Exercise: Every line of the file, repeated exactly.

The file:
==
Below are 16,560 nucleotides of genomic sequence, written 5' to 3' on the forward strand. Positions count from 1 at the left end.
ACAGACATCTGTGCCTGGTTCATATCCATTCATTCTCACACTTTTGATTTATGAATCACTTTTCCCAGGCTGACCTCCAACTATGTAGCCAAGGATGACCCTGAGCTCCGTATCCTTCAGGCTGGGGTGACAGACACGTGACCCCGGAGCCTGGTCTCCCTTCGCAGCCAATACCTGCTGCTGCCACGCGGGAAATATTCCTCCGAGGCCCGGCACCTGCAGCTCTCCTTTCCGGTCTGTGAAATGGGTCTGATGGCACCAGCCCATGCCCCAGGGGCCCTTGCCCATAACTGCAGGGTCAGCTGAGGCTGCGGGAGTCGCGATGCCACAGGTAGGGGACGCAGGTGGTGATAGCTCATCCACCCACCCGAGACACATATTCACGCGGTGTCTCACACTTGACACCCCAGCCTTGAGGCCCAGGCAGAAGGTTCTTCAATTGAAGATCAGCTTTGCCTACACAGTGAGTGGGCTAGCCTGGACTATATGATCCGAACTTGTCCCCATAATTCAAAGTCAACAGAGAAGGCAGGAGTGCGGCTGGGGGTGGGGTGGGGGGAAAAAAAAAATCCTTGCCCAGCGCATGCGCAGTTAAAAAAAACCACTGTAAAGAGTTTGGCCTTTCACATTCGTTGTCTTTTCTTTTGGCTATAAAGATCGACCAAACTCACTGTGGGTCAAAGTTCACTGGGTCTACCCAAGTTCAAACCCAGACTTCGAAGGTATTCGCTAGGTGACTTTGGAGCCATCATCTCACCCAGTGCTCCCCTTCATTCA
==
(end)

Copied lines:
Below are 16,560 nucleotides of genomic sequence, written 5' to 3' on the forward strand. Positions count from 1 at the left end.
ACAGACATCTGTGCCTGGTTCATATCCATTCATTCTCACACTTTTGATTTATGAATCACTTTTCCCAGGCTGACCTCCAACTATGTAGCCAAGGATGACCCTGAGCTCCGTATCCTTCAGGCTGGGGTGACAGACACGTGACCCCGGAGCCTGGTCTCCCTTCGCAGCCAATACCTGCTGCTGCCACGCGGGAAATATTCCTCCGAGGCCCGGCACCTGCAGCTCTCCTTTCCGGTCTGTGAAATGGGTCTGATGGCACCAGCCCATGCCCCAGGGGCCCTTGCCCATAACTGCAGGGTCAGCTGAGGCTGCGGGAGTCGCGATGCCACAGGTAGGGGACGCAGGTGGTGATAGCTCATCCACCCACCCGAGACACATATTCACGCGGTGTCTCACACTTGACACCCCAGCCTTGAGGCCCAGGCAGAAGGTTCTTCAATTGAAGATCAGCTTTGCCTACACAGTGAGTGGGCTAGCCTGGACTATATGATCCGAACTTGTCCCCATAATTCAAAGTCAACAGAGAAGGCAGGAGTGCGGCTGGGGGTGGGGTGGGGGGAAAAAAAAAATCCTTGCCCAGCGCATGCGCAGTTAAAAAAAACCACTGTAAAGAGTTTGGCCTTTCACATTCGTTGTCTTTTCTTTTGGCTATAAAGATCGACCAAACTCACTGTGGGTCAAAGTTCACTGGGTCTACCCAAGTTCAAACCCAGACTTCGAAGGTATTCGCTAGGTGACTTTGGAGCCATCATCTCACCCAGTGCTCCCCTTCATTCA